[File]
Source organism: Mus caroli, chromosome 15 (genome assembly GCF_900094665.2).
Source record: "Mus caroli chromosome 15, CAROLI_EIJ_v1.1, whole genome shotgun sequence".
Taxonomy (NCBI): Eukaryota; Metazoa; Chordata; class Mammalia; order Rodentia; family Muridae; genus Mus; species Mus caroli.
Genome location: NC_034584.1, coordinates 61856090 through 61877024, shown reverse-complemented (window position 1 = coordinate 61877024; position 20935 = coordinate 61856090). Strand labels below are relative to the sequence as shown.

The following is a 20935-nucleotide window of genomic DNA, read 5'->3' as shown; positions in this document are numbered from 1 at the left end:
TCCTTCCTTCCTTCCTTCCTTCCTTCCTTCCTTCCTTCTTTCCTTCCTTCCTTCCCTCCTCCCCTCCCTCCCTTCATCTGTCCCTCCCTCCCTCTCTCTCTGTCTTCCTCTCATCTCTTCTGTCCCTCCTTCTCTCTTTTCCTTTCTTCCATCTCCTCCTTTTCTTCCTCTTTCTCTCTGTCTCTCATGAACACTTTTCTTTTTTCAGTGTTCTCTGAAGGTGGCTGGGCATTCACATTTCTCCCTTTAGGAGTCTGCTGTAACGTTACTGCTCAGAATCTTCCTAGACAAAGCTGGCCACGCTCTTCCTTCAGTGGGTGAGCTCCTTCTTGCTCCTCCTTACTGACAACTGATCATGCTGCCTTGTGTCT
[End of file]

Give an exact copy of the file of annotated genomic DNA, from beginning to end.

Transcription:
Source organism: Mus caroli, chromosome 15 (genome assembly GCF_900094665.2).
Source record: "Mus caroli chromosome 15, CAROLI_EIJ_v1.1, whole genome shotgun sequence".
Taxonomy (NCBI): Eukaryota; Metazoa; Chordata; class Mammalia; order Rodentia; family Muridae; genus Mus; species Mus caroli.
Genome location: NC_034584.1, coordinates 61856090 through 61877024, shown reverse-complemented (window position 1 = coordinate 61877024; position 20935 = coordinate 61856090). Strand labels below are relative to the sequence as shown.

The following is a 20935-nucleotide window of genomic DNA, read 5'->3' as shown; positions in this document are numbered from 1 at the left end:
TCCTTCCTTCCTTCCTTCCTTCCTTCCTTCCTTCCTTCTTTCCTTCCTTCCTTCCCTCCTCCCCTCCCTCCCTTCATCTGTCCCTCCCTCCCTCTCTCTCTGTCTTCCTCTCATCTCTTCTGTCCCTCCTTCTCTCTTTTCCTTTCTTCCATCTCCTCCTTTTCTTCCTCTTTCTCTCTGTCTCTCATGAACACTTTTCTTTTTTCAGTGTTCTCTGAAGGTGGCTGGGCATTCACATTTCTCCCTTTAGGAGTCTGCTGTAACGTTACTGCTCAGAATCTTCCTAGACAAAGCTGGCCACGCTCTTCCTTCAGTGGGTGAGCTCCTTCTTGCTCCTCCTTACTGACAACTGATCATGCTGCCTTGTGTCT